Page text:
Because the Kia Picanto is priced nearly £2K doesn’t mean that it costs £2K less to produce than the Ford Ka. In fact its possible that the Ford Ka is cheaper to produce because of the huge amount of trickle down technology used in its production from other vehicles in the Ford range, paid for already from sales of those other vehicles. It could be that the reason price the Ka higher than the Picanto is purely down to where Ford believe they should pitch it to protect brand image or just at the price point they believe the market will accept.Posted 9 years agoeddSubscriber
I think that there is a bit of both. I agree that prices do not just reflect manufacturing costs. That said look at the number of parts in a car (even a very basic model like those being discussed). The price always amazes me because no matter how automated and efficient the building process is there are simply a huge number of manufacturing steps that need to be conducted to make a car. This is offset in part by the volumes produced giving economies of scale but also at the low end there are also incredibly tight margins.Posted 9 years agogrizzlygusMember
doctornickriviera I’m sightly confused by your comments. Your brown allegro estate might well have been an “awful” car, but what has that got to do with Derek Robinson and the trade unions ?
The Allegro was designed and developed by a private car manufacturer. If it was a failure, then presumably the responsibility for that clearly lies with the management. After all, even if there hadn’t been “red robbo walk outs because they werent given their fag breaks” as you put it, the car would still have been ‘awful’ and therefore presumably a failure.
I’m also confused by your claim : “Arthur scargill what an idiot taking the miners out on strike in the spring when coal is not needed”. The NUM was on strike for an entire year in 1984/1985. During that time coal was very much needed, as indeed it is still needed today – present UK coal consumption is at very similar levels to what it was 20 years ago.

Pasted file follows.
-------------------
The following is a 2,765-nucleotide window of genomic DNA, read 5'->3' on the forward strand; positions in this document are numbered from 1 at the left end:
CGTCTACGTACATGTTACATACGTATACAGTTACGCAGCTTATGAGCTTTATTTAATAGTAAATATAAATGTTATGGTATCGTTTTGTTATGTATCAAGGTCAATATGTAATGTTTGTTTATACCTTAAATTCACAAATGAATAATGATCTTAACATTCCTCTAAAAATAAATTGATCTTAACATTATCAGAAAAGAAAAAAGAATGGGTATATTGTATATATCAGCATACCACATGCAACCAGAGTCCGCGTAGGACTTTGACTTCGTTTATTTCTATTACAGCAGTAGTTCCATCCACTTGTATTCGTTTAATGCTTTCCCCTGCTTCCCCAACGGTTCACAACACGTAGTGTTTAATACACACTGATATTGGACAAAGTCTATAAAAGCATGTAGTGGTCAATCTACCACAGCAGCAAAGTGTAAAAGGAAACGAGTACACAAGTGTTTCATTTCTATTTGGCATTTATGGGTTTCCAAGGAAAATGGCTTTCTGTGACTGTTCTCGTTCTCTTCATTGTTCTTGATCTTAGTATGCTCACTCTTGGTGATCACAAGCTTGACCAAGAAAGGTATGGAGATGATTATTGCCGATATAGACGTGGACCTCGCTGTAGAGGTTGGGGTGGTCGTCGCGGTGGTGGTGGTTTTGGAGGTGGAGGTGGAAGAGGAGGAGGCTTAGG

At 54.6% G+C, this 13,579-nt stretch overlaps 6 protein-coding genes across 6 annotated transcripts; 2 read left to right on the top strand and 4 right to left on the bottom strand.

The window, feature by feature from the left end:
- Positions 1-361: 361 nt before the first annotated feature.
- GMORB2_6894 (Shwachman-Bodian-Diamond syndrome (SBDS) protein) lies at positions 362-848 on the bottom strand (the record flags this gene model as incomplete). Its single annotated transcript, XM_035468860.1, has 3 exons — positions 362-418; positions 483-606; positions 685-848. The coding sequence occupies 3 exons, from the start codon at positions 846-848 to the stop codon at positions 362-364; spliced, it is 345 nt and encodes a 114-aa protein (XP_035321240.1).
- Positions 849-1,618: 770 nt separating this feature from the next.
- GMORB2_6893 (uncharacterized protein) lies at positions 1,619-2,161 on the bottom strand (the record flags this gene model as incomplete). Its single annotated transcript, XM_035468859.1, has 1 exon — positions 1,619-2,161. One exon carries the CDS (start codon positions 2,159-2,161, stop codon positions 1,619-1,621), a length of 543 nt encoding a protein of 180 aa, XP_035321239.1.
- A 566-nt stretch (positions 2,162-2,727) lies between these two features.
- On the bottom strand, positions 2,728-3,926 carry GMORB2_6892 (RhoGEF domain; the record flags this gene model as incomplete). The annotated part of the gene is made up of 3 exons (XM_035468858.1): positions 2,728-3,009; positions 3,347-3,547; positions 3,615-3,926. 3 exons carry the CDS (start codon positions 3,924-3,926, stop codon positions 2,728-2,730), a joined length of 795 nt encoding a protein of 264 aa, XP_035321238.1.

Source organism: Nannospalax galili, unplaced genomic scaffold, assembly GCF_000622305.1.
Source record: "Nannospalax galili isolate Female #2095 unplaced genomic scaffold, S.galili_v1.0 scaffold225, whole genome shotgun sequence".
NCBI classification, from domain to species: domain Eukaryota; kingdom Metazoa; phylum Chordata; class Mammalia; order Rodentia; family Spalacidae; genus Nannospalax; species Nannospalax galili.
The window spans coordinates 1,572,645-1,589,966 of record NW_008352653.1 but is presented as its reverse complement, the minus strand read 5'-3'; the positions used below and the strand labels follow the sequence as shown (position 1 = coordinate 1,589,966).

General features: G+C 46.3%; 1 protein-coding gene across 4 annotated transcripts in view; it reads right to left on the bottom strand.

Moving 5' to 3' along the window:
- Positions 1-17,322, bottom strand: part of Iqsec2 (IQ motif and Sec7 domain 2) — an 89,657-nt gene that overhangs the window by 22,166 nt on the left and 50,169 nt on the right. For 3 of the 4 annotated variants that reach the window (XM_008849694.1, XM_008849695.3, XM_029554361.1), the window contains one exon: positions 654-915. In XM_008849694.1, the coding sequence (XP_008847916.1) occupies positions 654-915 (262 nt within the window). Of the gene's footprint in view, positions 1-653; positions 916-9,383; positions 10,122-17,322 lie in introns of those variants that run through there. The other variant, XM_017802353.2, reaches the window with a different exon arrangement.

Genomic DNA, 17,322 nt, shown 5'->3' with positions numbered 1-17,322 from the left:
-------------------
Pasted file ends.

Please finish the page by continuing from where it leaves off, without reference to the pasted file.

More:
Hence the reason why firstly, the NCB and power stations had been ordered by the government to stock pile coal in preparation for the strike. And secondly, why the Nottingham working miners were so important in defeating the strike. Had the Notts miners with the support of the government and the right-wing press not scabbed and formed their own scab union, then the strike would almost certainly have been successful.
Furthermore, the strike was purely against pit closures (Coal not Dole) the NUM arguing that the then government had plans for full-scale pit closures with the last few remaining pits being privatised. The government vehemently denied this, claiming that many pits had a future specially the so-called “super pits”. Which was one of the main reasons why Notts miners carried on working. The government also very strongly denied that it had any plans to privatise the industry.
We now know that the government was in fact lying, and that the NUM was telling the truth. Had there been no strike, the government would simply have done what they had always intended to do. The only thing which might have saved the industry, would have been if the strike had been successful.
And incidentally, the strike was nowhere as futile nor doomed to failure from the start, as you appear to suggest. If this had been the case, the government would hardly have felt the need to order the deep infiltration of the NUM by MI5. Stella Rimington head of MI5 at the time, has openly admitted of MI5’s involved in the strike, and it’s responsibility for discrediting the NUM.
Trade unions strikes were not the reason for the destruction of car manufacturing and the coal industry in the UK, rather for the reasons I’ve outlined, it was management decisions and government policies which were responsible. Indeed had British trade unions been as successful in their strike actions as their French counter-parts, we might today still have those industries and be actually in a position to ‘prop them up’ as Stoner puts it.